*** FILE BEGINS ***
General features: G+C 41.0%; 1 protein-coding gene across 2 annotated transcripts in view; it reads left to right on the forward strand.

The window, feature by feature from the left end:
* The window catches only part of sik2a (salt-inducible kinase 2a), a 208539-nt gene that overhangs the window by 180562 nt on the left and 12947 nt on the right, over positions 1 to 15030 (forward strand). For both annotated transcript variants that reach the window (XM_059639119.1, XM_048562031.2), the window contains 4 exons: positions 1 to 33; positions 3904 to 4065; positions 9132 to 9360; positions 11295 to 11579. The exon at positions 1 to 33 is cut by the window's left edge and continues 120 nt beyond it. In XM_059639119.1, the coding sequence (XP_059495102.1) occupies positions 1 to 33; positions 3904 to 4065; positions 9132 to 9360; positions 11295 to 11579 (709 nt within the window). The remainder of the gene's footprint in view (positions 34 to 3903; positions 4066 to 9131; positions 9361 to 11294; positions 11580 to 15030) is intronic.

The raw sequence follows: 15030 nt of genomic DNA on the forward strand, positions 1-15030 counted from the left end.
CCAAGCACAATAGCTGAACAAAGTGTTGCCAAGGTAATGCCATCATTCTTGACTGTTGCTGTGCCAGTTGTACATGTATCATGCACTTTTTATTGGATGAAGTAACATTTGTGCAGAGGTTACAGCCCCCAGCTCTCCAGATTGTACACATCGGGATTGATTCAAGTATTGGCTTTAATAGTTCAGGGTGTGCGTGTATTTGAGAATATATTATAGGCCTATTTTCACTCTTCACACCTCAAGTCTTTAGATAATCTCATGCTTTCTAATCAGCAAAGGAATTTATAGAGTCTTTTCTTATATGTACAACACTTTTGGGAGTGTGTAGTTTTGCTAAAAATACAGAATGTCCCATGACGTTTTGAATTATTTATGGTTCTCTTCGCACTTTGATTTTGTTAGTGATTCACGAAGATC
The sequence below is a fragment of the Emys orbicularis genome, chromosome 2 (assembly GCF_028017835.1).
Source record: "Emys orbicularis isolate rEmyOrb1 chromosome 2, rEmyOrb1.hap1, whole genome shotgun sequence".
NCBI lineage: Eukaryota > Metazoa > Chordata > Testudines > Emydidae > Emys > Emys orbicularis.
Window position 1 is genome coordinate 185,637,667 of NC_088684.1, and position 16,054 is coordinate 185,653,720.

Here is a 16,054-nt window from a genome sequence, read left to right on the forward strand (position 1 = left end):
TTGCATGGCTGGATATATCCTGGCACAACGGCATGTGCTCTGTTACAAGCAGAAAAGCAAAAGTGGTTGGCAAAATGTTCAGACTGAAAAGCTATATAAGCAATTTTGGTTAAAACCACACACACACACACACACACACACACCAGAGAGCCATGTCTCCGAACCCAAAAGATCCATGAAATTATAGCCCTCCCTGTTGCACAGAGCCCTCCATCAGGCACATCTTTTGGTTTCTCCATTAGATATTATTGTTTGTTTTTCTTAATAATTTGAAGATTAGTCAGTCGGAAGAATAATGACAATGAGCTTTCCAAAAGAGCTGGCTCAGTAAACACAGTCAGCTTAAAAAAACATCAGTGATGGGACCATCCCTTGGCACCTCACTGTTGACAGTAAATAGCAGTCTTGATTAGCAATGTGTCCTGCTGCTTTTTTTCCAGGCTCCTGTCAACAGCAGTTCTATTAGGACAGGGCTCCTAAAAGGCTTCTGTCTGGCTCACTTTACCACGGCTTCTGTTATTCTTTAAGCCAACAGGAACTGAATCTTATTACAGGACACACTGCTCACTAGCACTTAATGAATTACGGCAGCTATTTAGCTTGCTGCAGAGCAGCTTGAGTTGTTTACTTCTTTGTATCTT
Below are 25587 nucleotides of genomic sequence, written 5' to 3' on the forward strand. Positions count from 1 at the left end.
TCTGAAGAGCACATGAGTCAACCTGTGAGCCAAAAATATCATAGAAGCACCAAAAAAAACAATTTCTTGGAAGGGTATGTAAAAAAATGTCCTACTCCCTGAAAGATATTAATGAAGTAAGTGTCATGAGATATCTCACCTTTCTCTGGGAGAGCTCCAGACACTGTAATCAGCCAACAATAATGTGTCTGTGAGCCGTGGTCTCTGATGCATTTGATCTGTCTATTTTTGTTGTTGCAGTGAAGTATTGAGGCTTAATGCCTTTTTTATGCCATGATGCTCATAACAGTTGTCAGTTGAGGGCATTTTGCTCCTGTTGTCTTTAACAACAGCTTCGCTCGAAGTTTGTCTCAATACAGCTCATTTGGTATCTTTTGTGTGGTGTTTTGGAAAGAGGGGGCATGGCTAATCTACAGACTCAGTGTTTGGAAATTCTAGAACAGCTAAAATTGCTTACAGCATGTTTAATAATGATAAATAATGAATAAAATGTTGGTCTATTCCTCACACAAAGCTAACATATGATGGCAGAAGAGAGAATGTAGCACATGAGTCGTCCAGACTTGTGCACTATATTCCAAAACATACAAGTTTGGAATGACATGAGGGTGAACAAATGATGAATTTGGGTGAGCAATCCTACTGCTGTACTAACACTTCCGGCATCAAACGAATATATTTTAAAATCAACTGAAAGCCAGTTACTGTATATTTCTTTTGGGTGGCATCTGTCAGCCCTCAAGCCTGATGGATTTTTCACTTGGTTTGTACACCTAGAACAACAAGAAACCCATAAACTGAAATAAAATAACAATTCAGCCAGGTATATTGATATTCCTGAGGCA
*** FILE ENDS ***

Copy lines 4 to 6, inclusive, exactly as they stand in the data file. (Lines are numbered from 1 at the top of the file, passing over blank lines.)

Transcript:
The raw sequence follows: 15030 nt of genomic DNA on the forward strand, positions 1-15030 counted from the left end.
CCAAGCACAATAGCTGAACAAAGTGTTGCCAAGGTAATGCCATCATTCTTGACTGTTGCTGTGCCAGTTGTACATGTATCATGCACTTTTTATTGGATGAAGTAACATTTGTGCAGAGGTTACAGCCCCCAGCTCTCCAGATTGTACACATCGGGATTGATTCAAGTATTGGCTTTAATAGTTCAGGGTGTGCGTGTATTTGAGAATATATTATAGGCCTATTTTCACTCTTCACACCTCAAGTCTTTAGATAATCTCATGCTTTCTAATCAGCAAAGGAATTTATAGAGTCTTTTCTTATATGTACAACACTTTTGGGAGTGTGTAGTTTTGCTAAAAATACAGAATGTCCCATGACGTTTTGAATTATTTATGGTTCTCTTCGCACTTTGATTTTGTTAGTGATTCACGAAGATC
The sequence below is a fragment of the Emys orbicularis genome, chromosome 2 (assembly GCF_028017835.1).